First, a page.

A trial conducted at Microsoft’s research laboratory in Cambridge, England, late last year demonstrated that using TV white-space spectrum to deliver broadband services to rural and underserved areas — and to fill in urban coverage gaps — works well and without interference to incumbent broadcasters, according to Jim Carlson, president of Carlson Wireless, one of the equipment vendors that participated in the event.
Carlson Wireless has developed RuralConnect IP, a software-defined radio that uses TV white spaces to deliver wireless broadband service to homes, businesses and municipal entities in rural and underserved areas.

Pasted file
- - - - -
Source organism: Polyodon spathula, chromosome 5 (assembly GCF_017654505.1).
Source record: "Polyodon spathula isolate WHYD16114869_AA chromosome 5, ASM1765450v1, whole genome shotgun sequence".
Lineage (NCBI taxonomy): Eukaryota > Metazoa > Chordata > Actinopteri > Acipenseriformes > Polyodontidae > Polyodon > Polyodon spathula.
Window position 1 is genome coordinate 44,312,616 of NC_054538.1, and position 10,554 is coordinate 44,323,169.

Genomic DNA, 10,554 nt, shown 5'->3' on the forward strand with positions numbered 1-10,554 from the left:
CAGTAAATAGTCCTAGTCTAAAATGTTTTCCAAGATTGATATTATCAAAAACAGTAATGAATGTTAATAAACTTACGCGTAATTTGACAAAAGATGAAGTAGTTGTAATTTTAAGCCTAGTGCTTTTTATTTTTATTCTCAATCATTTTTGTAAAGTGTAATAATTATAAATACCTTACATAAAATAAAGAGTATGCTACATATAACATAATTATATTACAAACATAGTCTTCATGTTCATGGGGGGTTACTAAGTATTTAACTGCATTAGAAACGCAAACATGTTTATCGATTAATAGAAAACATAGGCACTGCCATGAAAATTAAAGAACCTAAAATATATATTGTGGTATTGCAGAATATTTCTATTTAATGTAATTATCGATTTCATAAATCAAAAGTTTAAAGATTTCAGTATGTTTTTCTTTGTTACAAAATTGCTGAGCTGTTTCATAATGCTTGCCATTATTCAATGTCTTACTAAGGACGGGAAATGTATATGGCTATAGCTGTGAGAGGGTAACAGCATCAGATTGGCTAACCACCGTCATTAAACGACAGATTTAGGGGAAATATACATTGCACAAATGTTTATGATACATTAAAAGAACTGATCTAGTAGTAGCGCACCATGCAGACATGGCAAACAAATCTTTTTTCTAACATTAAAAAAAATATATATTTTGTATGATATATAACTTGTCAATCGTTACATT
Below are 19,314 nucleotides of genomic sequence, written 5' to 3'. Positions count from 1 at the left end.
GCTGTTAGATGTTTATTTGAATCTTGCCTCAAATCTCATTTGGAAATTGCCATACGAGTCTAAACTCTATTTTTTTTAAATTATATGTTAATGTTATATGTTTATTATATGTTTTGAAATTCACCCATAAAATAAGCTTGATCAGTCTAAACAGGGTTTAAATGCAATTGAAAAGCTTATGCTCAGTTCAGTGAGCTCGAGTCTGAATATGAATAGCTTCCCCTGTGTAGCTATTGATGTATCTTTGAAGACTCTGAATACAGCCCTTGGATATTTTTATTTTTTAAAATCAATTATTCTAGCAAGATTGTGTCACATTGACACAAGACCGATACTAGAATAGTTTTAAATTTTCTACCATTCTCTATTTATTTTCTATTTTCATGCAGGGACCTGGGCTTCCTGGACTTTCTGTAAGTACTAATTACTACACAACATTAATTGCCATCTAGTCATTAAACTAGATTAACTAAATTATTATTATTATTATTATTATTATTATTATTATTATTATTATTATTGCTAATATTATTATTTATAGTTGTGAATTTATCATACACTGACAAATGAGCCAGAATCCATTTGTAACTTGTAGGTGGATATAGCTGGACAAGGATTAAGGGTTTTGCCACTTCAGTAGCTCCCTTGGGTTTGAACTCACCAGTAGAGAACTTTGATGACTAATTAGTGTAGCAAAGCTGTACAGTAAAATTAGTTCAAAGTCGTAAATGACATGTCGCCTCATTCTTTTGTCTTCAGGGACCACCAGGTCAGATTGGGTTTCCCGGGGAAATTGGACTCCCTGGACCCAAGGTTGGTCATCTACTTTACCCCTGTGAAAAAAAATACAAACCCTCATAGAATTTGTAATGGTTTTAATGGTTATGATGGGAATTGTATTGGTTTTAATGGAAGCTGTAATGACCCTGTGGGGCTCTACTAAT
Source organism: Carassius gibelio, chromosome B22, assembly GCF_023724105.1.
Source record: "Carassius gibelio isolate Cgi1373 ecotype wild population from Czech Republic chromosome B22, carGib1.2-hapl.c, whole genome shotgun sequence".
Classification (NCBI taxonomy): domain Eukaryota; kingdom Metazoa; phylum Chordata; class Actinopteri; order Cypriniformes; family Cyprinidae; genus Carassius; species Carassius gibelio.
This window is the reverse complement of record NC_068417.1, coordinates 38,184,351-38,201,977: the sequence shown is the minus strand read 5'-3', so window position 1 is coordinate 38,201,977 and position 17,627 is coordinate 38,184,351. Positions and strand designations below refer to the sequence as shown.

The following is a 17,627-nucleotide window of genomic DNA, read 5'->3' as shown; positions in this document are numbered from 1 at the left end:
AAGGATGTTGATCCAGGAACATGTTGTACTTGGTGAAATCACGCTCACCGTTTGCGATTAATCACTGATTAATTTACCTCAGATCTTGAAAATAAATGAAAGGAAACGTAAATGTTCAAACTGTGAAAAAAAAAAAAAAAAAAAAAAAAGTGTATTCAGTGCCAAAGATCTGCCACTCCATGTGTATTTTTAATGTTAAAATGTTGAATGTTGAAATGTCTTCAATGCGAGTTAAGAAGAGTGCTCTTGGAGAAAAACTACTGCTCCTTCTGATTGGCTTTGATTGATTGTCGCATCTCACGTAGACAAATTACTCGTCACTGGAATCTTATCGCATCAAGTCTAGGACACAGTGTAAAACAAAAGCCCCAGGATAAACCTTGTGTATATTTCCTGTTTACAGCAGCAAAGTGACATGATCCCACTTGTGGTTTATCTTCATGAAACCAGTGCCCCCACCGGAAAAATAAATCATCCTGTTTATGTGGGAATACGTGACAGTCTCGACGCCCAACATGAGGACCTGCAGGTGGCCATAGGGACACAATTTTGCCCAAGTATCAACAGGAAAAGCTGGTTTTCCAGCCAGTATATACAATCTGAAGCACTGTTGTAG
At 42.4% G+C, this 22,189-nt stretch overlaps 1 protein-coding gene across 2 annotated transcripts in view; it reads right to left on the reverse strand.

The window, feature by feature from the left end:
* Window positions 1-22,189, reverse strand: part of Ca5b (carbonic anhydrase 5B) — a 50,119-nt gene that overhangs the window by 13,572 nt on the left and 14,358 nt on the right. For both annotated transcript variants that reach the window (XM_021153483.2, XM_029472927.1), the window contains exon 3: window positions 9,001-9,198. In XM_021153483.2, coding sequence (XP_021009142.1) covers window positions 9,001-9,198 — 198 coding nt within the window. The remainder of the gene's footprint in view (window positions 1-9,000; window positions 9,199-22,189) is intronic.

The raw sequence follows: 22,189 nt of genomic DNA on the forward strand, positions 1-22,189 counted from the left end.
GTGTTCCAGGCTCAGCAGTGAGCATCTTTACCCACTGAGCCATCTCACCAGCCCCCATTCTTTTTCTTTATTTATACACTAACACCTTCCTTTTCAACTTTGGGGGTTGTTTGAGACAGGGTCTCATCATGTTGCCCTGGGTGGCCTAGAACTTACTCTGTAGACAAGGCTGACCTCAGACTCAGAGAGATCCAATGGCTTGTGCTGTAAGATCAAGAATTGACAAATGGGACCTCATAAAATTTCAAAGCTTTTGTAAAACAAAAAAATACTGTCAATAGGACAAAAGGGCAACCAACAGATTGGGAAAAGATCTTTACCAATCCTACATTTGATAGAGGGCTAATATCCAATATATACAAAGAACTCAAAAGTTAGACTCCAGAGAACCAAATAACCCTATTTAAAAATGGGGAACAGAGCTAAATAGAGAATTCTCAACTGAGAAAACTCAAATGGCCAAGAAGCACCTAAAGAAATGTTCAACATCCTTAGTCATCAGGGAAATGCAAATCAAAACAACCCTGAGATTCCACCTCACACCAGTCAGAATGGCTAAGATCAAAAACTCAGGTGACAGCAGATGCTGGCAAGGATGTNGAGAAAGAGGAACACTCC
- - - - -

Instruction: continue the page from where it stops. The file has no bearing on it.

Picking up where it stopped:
In wireless communications, spectrum inherently is the lifeblood of operations. Without spectrum, all the technology in the world is worthless in terms of establishing and maintaining a wireless network. This reality makes last week’s launch of the first network operating on the unused frequencies between active TV channels, known as TV white spaces, in the small town of Claudville, Va., extremely notable.